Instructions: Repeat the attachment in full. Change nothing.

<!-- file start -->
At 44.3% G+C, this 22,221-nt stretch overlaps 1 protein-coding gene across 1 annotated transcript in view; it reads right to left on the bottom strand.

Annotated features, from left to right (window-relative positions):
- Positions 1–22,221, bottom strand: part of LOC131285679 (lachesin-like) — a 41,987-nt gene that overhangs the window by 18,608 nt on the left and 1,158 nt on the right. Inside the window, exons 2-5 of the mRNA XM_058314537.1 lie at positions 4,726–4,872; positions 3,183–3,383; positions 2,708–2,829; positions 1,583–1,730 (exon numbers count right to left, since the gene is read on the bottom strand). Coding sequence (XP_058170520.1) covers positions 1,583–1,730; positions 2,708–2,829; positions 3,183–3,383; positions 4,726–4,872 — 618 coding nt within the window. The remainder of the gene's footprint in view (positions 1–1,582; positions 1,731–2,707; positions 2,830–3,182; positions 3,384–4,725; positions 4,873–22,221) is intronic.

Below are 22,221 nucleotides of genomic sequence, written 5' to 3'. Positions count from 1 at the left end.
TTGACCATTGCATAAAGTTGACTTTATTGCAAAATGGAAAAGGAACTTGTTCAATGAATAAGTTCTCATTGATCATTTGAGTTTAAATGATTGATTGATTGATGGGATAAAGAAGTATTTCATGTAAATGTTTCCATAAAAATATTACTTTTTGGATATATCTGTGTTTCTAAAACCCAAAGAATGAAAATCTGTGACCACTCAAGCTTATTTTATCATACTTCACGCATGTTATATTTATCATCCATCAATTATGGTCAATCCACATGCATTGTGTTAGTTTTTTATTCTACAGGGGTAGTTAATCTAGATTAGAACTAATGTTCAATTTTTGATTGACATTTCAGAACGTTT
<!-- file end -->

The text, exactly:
At 44.3% G+C, this 22,221-nt stretch overlaps 1 protein-coding gene across 1 annotated transcript in view; it reads right to left on the bottom strand.

Annotated features, from left to right (window-relative positions):
- Positions 1–22,221, bottom strand: part of LOC131285679 (lachesin-like) — a 41,987-nt gene that overhangs the window by 18,608 nt on the left and 1,158 nt on the right. Inside the window, exons 2-5 of the mRNA XM_058314537.1 lie at positions 4,726–4,872; positions 3,183–3,383; positions 2,708–2,829; positions 1,583–1,730 (exon numbers count right to left, since the gene is read on the bottom strand). Coding sequence (XP_058170520.1) covers positions 1,583–1,730; positions 2,708–2,829; positions 3,183–3,383; positions 4,726–4,872 — 618 coding nt within the window. The remainder of the gene's footprint in view (positions 1–1,582; positions 1,731–2,707; positions 2,830–3,182; positions 3,384–4,725; positions 4,873–22,221) is intronic.

Below are 22,221 nucleotides of genomic sequence, written 5' to 3'. Positions count from 1 at the left end.
TTGACCATTGCATAAAGTTGACTTTATTGCAAAATGGAAAAGGAACTTGTTCAATGAATAAGTTCTCATTGATCATTTGAGTTTAAATGATTGATTGATTGATGGGATAAAGAAGTATTTCATGTAAATGTTTCCATAAAAATATTACTTTTTGGATATATCTGTGTTTCTAAAACCCAAAGAATGAAAATCTGTGACCACTCAAGCTTATTTTATCATACTTCACGCATGTTATATTTATCATCCATCAATTATGGTCAATCCACATGCATTGTGTTAGTTTTTTATTCTACAGGGGTAGTTAATCTAGATTAGAACTAATGTTCAATTTTTGATTGACATTTCAGAACGTTT